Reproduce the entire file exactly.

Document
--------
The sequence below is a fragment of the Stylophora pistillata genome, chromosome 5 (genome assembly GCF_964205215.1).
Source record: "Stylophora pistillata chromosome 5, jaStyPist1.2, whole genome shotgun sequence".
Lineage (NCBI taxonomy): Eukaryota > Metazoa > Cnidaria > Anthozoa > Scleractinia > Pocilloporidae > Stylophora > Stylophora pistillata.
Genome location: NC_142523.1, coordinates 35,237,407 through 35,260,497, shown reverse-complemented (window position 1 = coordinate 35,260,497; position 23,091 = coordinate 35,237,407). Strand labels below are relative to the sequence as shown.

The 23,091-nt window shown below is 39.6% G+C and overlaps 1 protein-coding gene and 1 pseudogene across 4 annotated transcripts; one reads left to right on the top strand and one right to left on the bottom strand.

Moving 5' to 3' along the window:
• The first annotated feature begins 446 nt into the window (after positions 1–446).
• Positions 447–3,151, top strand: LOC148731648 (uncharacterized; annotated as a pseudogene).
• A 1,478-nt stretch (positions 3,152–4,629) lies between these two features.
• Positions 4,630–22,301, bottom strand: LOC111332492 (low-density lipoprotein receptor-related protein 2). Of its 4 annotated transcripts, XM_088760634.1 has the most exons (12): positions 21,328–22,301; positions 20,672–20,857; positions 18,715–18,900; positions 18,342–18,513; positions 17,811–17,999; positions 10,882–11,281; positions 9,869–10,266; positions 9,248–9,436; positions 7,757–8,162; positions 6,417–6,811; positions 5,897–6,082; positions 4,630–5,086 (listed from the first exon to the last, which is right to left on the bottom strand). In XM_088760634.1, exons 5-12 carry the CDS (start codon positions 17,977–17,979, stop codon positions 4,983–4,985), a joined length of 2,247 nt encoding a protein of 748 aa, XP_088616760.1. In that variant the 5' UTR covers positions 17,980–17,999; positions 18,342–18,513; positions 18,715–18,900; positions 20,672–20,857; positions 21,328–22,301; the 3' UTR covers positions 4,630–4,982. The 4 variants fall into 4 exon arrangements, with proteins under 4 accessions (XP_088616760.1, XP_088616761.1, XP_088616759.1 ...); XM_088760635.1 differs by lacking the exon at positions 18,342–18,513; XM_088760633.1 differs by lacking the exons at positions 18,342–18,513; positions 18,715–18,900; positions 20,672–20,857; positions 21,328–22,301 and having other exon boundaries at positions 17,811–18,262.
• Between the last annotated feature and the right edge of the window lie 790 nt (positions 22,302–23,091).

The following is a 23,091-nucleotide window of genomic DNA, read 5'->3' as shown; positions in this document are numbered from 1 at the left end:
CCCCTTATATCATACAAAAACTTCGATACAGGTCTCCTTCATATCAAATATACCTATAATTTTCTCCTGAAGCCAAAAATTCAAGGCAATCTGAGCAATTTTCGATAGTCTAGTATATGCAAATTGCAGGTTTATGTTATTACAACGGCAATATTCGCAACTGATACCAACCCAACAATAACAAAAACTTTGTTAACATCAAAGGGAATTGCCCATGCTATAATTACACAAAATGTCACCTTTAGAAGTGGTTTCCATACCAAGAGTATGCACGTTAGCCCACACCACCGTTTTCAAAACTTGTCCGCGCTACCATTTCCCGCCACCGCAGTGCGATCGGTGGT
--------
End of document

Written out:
The sequence below is a fragment of the Stylophora pistillata genome, chromosome 5 (genome assembly GCF_964205215.1).
Source record: "Stylophora pistillata chromosome 5, jaStyPist1.2, whole genome shotgun sequence".
Lineage (NCBI taxonomy): Eukaryota > Metazoa > Cnidaria > Anthozoa > Scleractinia > Pocilloporidae > Stylophora > Stylophora pistillata.
Genome location: NC_142523.1, coordinates 35,237,407 through 35,260,497, shown reverse-complemented (window position 1 = coordinate 35,260,497; position 23,091 = coordinate 35,237,407). Strand labels below are relative to the sequence as shown.

The 23,091-nt window shown below is 39.6% G+C and overlaps 1 protein-coding gene and 1 pseudogene across 4 annotated transcripts; one reads left to right on the top strand and one right to left on the bottom strand.

Moving 5' to 3' along the window:
• The first annotated feature begins 446 nt into the window (after positions 1–446).
• Positions 447–3,151, top strand: LOC148731648 (uncharacterized; annotated as a pseudogene).
• A 1,478-nt stretch (positions 3,152–4,629) lies between these two features.
• Positions 4,630–22,301, bottom strand: LOC111332492 (low-density lipoprotein receptor-related protein 2). Of its 4 annotated transcripts, XM_088760634.1 has the most exons (12): positions 21,328–22,301; positions 20,672–20,857; positions 18,715–18,900; positions 18,342–18,513; positions 17,811–17,999; positions 10,882–11,281; positions 9,869–10,266; positions 9,248–9,436; positions 7,757–8,162; positions 6,417–6,811; positions 5,897–6,082; positions 4,630–5,086 (listed from the first exon to the last, which is right to left on the bottom strand). In XM_088760634.1, exons 5-12 carry the CDS (start codon positions 17,977–17,979, stop codon positions 4,983–4,985), a joined length of 2,247 nt encoding a protein of 748 aa, XP_088616760.1. In that variant the 5' UTR covers positions 17,980–17,999; positions 18,342–18,513; positions 18,715–18,900; positions 20,672–20,857; positions 21,328–22,301; the 3' UTR covers positions 4,630–4,982. The 4 variants fall into 4 exon arrangements, with proteins under 4 accessions (XP_088616760.1, XP_088616761.1, XP_088616759.1 ...); XM_088760635.1 differs by lacking the exon at positions 18,342–18,513; XM_088760633.1 differs by lacking the exons at positions 18,342–18,513; positions 18,715–18,900; positions 20,672–20,857; positions 21,328–22,301 and having other exon boundaries at positions 17,811–18,262.
• Between the last annotated feature and the right edge of the window lie 790 nt (positions 22,302–23,091).

The following is a 23,091-nucleotide window of genomic DNA, read 5'->3' as shown; positions in this document are numbered from 1 at the left end:
CCCCTTATATCATACAAAAACTTCGATACAGGTCTCCTTCATATCAAATATACCTATAATTTTCTCCTGAAGCCAAAAATTCAAGGCAATCTGAGCAATTTTCGATAGTCTAGTATATGCAAATTGCAGGTTTATGTTATTACAACGGCAATATTCGCAACTGATACCAACCCAACAATAACAAAAACTTTGTTAACATCAAAGGGAATTGCCCATGCTATAATTACACAAAATGTCACCTTTAGAAGTGGTTTCCATACCAAGAGTATGCACGTTAGCCCACACCACCGTTTTCAAAACTTGTCCGCGCTACCATTTCCCGCCACCGCAGTGCGATCGGTGGT